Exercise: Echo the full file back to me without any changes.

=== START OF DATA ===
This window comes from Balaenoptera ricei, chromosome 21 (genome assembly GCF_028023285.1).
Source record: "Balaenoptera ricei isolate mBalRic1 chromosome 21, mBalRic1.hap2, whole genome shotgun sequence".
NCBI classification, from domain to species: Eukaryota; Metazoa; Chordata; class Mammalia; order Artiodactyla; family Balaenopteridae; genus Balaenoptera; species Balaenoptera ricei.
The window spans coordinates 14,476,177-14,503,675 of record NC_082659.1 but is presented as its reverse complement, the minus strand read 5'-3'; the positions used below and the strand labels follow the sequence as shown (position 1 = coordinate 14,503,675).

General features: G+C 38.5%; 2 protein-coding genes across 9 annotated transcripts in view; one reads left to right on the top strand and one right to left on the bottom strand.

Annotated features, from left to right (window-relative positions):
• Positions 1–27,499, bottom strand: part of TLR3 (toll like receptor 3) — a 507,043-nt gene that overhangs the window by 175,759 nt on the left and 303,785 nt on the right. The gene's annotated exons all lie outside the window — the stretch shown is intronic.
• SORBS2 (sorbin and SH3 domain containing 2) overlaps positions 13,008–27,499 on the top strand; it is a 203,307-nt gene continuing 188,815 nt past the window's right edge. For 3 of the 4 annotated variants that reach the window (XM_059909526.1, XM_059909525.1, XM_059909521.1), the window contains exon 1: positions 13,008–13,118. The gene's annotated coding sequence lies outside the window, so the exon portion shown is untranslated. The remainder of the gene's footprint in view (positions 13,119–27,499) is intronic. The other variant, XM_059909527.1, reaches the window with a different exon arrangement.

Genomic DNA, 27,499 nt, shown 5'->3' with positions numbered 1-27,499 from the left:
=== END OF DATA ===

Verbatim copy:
This window comes from Balaenoptera ricei, chromosome 21 (genome assembly GCF_028023285.1).
Source record: "Balaenoptera ricei isolate mBalRic1 chromosome 21, mBalRic1.hap2, whole genome shotgun sequence".
NCBI classification, from domain to species: Eukaryota; Metazoa; Chordata; class Mammalia; order Artiodactyla; family Balaenopteridae; genus Balaenoptera; species Balaenoptera ricei.
The window spans coordinates 14,476,177-14,503,675 of record NC_082659.1 but is presented as its reverse complement, the minus strand read 5'-3'; the positions used below and the strand labels follow the sequence as shown (position 1 = coordinate 14,503,675).

General features: G+C 38.5%; 2 protein-coding genes across 9 annotated transcripts in view; one reads left to right on the top strand and one right to left on the bottom strand.

Annotated features, from left to right (window-relative positions):
• Positions 1–27,499, bottom strand: part of TLR3 (toll like receptor 3) — a 507,043-nt gene that overhangs the window by 175,759 nt on the left and 303,785 nt on the right. The gene's annotated exons all lie outside the window — the stretch shown is intronic.
• SORBS2 (sorbin and SH3 domain containing 2) overlaps positions 13,008–27,499 on the top strand; it is a 203,307-nt gene continuing 188,815 nt past the window's right edge. For 3 of the 4 annotated variants that reach the window (XM_059909526.1, XM_059909525.1, XM_059909521.1), the window contains exon 1: positions 13,008–13,118. The gene's annotated coding sequence lies outside the window, so the exon portion shown is untranslated. The remainder of the gene's footprint in view (positions 13,119–27,499) is intronic. The other variant, XM_059909527.1, reaches the window with a different exon arrangement.

Genomic DNA, 27,499 nt, shown 5'->3' with positions numbered 1-27,499 from the left: